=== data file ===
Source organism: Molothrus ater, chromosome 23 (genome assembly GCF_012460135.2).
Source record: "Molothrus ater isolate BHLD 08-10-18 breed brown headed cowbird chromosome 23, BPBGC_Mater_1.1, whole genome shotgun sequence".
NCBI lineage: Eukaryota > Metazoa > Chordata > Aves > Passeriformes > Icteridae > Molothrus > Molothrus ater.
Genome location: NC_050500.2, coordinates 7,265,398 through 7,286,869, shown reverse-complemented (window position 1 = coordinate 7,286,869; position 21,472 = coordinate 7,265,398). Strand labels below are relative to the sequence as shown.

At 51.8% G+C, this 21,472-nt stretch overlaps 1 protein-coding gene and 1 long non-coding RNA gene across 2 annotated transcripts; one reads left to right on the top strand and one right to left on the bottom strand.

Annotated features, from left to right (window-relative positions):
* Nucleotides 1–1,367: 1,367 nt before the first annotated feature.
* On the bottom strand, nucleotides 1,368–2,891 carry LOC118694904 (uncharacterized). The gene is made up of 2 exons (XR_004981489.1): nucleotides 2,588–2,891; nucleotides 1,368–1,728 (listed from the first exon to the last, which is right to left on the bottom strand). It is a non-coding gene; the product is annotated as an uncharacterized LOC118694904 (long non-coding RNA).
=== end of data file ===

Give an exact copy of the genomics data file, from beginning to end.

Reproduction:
Source organism: Molothrus ater, chromosome 23 (genome assembly GCF_012460135.2).
Source record: "Molothrus ater isolate BHLD 08-10-18 breed brown headed cowbird chromosome 23, BPBGC_Mater_1.1, whole genome shotgun sequence".
NCBI lineage: Eukaryota > Metazoa > Chordata > Aves > Passeriformes > Icteridae > Molothrus > Molothrus ater.
Genome location: NC_050500.2, coordinates 7,265,398 through 7,286,869, shown reverse-complemented (window position 1 = coordinate 7,286,869; position 21,472 = coordinate 7,265,398). Strand labels below are relative to the sequence as shown.

At 51.8% G+C, this 21,472-nt stretch overlaps 1 protein-coding gene and 1 long non-coding RNA gene across 2 annotated transcripts; one reads left to right on the top strand and one right to left on the bottom strand.

Annotated features, from left to right (window-relative positions):
* Nucleotides 1–1,367: 1,367 nt before the first annotated feature.
* On the bottom strand, nucleotides 1,368–2,891 carry LOC118694904 (uncharacterized). The gene is made up of 2 exons (XR_004981489.1): nucleotides 2,588–2,891; nucleotides 1,368–1,728 (listed from the first exon to the last, which is right to left on the bottom strand). It is a non-coding gene; the product is annotated as an uncharacterized LOC118694904 (long non-coding RNA).